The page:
I heard many parents consider it as "typical teenage behaviour". It is difficult for parents to define what is "in the norm" and what not. A change of behaviour during and shortly after a school or post transition should not be taken lightly.


When culture impacts mental health

Natasha and I both know about the signs of mental health struggles. Fact is, that they are not that easily to detect. Mental health is a very sensitive topic of discussion and sometimes cultures can impact mental health. Every culture has a different way to looking at mental health. In some it is seen as a stigma, a weakness, which makes it more difficult if not impossible for those struggling to talk openly about it and to ask for help. Even when talking about symptoms, we can observe different ways to describe and feel about symptoms. Reaching out for help among friends or family members is not an option for many, which makes it even more important that resources and treatment options are at the reach of everyone! 

Many parents don't hesitate to take a First Aid course to be prepared for any emergency with regards to their family's physical health. So, we invite parents to take a Mental Health First Aid course that equips them with the necessary knowledge.


The benefit of routines 

Every international move takes a toll on the whole family, no matter how happy or prepared they are for the move. International moves, like major life changes like a divorce or the loss of a person, trigger feelings of grief.

A healthy way to deal with this feeling is to face and embrace it with all its ups and downs. Building a R.A.F.T.(T.) before and during transition has proven to be beneficial, as healthy goodbyes lead to happy hellos. When the whole world is upside down, building a sense of continuity and stability in our family's life is crucial. Whatever makes the transition smoother and the adaptation period easier is going to have a positive effect on the whole experience. When changing country, language, food, climate, friends, we may want to keep some pillars of our previous "world" to build and lean on, like the language of education and the school curriculum. Like some of my clients' children, Lena has changed curriculum and language of education several times. They all found this extremely difficult to navigate!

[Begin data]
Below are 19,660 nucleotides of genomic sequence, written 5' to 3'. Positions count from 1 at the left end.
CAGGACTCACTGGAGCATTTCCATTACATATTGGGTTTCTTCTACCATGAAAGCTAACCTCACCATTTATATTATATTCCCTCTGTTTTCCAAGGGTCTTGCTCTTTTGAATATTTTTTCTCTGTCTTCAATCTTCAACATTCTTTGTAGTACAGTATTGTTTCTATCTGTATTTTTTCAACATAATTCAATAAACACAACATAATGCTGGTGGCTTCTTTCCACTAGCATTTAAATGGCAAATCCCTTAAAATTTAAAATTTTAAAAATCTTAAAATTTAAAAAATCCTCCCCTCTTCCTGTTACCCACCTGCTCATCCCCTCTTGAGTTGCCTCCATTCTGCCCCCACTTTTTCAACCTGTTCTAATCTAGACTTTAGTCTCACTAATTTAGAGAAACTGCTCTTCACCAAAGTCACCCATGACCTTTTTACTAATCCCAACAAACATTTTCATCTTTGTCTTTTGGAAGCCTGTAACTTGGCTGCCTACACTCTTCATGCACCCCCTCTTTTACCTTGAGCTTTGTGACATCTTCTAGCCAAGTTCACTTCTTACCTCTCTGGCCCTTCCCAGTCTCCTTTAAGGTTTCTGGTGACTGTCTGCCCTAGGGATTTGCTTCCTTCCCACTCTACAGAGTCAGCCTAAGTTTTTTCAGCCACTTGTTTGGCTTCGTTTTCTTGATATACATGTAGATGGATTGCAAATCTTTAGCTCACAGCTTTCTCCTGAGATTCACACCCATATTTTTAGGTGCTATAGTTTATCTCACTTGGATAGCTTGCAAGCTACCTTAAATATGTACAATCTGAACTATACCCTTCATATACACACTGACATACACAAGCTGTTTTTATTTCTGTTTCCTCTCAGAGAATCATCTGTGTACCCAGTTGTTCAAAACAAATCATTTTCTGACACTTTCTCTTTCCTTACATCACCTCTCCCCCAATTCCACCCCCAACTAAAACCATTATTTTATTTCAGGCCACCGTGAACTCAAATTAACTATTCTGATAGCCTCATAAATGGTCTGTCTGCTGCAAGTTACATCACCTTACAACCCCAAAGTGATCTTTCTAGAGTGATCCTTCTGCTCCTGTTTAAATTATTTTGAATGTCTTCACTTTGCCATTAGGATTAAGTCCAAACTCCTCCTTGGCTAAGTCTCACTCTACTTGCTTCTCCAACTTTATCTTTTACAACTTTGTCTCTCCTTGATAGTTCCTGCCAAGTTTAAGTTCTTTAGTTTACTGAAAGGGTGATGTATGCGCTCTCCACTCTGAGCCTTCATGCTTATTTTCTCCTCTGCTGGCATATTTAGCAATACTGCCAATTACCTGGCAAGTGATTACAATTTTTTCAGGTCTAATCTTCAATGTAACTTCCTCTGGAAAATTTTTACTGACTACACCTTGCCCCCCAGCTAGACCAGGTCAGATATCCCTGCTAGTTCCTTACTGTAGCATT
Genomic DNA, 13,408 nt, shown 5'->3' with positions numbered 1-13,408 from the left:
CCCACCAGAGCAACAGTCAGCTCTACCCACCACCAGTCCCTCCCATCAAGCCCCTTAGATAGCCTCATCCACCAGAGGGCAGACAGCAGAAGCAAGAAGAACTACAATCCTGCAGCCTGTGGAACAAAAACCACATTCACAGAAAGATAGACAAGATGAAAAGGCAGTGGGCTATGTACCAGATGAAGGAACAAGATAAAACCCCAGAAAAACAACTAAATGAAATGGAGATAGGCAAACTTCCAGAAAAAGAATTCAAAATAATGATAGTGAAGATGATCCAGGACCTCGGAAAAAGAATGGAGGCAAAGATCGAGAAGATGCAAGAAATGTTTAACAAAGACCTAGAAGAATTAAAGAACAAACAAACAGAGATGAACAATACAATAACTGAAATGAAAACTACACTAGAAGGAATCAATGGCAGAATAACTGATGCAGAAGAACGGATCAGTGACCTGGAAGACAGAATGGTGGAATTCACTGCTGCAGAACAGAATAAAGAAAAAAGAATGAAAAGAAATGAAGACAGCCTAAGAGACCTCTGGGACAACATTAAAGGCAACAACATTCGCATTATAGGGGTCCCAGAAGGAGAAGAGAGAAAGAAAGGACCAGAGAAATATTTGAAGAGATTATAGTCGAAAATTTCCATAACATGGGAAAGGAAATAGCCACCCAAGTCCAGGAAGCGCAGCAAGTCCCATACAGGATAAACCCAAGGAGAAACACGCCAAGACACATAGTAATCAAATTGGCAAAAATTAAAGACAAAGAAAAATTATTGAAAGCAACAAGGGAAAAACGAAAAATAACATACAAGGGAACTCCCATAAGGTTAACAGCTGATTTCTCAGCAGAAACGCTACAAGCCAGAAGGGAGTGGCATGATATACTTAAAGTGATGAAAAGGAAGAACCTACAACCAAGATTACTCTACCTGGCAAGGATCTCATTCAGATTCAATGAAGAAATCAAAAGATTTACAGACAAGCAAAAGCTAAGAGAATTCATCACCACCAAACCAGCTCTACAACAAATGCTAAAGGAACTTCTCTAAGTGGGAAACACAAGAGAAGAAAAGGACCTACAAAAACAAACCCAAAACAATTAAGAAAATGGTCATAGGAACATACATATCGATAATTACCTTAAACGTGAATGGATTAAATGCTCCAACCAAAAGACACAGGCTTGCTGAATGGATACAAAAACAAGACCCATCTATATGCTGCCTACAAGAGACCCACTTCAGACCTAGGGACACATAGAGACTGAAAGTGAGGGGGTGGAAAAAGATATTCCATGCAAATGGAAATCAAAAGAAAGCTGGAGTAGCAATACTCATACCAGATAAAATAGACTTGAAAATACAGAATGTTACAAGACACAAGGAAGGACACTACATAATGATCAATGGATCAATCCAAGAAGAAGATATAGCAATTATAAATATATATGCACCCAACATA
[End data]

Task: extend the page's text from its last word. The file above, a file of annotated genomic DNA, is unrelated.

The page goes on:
Natasha recommends to "stay informed about the educational options available in different countries and seek guidance from educators or educational consultants to ease the transition. It is important to understand how changing curriculums can impact the style of learning and assessments."

Furthermore, language changes in older years are not only challenging for building and nurturing social relationships, which are so important especially for adolescents, they also affect our teenagers' confidence. Being able to function academically in an additional language requires an immense effort and time! Having learned that additional language before moving is often not enough to be able to use it in all subjects. It is like asking someone who has level A2 or B1 in the target language, to be able to read, write, do critical thinking, research, analyse and problem-solve in that language in often less than a year (!). No adult would be able to do this at work, so, why would one expect this from children and teenagers?